- The Washington Times - Sunday, September 13, 2009

Students become educators while learning a bit about nature in Imagine Teacher: Class Trip (Ubisoft, for DS, $29.99).

Seeing life from the other side of the authoritative tracks, a younger player controls stylish teacher/ counselor April. She takes charge of a group of six impressionable minds at a competitive summer camp.

Under the motto “small but smart,” the racially diverse group, nicknamed the Chickadees, sets out to find a treasure by winning seven parts of a map. There’s some thinking, but mindless stylus manipulation on the DS touch screen dominates the action that comes to life through colorful illustrations and animation that mixes Bratz and “Kim Possible.”

Each day, April helps her students in three types of activities that involve classes in the morning, athletic challenges in the afternoon and getting the rugrats to calm down and go to sleep at night.

In the classroom portion of the camp, April must determine whether a student answers a question correctly and eventually grade their very short exams.

During a question event, a player picks a Chickadee and two images pop up. Each must be inspected to find out if they answer the question. For example, for “What animal is this?” the screen displays an image of a dolphin tail and the child responds with an image of a panda.

The big problem here is the images can be difficult to identify, especially with footprint questions. Mistakes can happen easily, making the quiz more about guessing than learning.

Grading a test, a separate event, is still about comparing images and then writing down the number of correct responses.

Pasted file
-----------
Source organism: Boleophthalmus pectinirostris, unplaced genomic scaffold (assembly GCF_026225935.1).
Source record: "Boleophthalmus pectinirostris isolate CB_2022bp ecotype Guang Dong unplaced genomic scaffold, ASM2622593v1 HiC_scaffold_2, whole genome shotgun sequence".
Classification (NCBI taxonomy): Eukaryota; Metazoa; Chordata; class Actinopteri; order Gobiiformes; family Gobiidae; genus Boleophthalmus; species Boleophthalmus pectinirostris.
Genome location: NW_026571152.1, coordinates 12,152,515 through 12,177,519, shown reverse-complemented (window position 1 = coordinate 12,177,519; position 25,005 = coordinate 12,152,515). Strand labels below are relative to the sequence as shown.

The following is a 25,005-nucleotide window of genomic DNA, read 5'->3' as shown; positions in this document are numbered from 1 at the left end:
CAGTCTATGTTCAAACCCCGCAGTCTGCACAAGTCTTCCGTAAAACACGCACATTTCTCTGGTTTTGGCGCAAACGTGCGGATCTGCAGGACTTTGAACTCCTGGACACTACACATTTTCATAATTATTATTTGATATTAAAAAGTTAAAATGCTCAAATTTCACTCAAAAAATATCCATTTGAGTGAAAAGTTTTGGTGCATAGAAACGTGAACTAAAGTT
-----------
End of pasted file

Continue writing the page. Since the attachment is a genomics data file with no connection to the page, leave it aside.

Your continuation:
By the way, I have never seen a more annoying group of kids, constantly looking at each other’s exam papers or raising a distraction. Poking them with the stylus will calm them down.

After class, it’s time for some competition against three other camp groups. Be it running in races, climbing up rope nets, singing (another rhythm game) or having a fish fall in the same color net, there is loads of swiping, clicking and tapping on the DS. The most complex activity is pitching a tent, requiring handing items to the students, driving in stakes and pulling the canvas up.

Garnering first place in events leads to accumulating flags to trade for trophies and often receiving a piece of the treasure map.

Nighttime is much less stressful as the player simply enters a cabin, blows in the DS (making a whistle noise) to get the kids in bed and clicks to shut off the lights. Occasionally, a child may need something and April moves a flashlight around cabins to identify and deliver the item.

The game adds more role-playing elements to the mix as the six children level up by practicing or performing activities. They also might need a good scolding (drag an icon over one), cheering up (wave a stuffed animal at them) or disinfection (I’ll let you figure that one out).

Success in events also leads to winning items to decorate the classroom as well as cabins.

By the way, much like a real teacher’s life, April needs to clean up the classroom. You guessed it, more rubbing the stylus on the screen over dirt and hand prints.

Although Imagine Teacher: Class Trip sounds as if it offers plenty to do, the repetition factor can really bog down a player’s enthusiasm after the first hour or so. The game should appeal temporarily to 8-year-old girls, but won’t fuel a child’s interest in the animal kingdom nor give her reason to become a camp counselor.

Joseph Szadkowski’s ROMper Room is a place for children and their parents to escape the world of ultraviolent video games and use that gaming system or computer to actually learn something while having fun. Send e-mail to [email protected]

Copyright © 2019 The Washington Times, LLC. Click here for reprint permission.

The Washington Times Comment Policy

The Washington Times welcomes your comments on Spot.im, our third-party provider. Please read our Comment Policy before commenting.


Click to Read More and View Comments

Click to Hide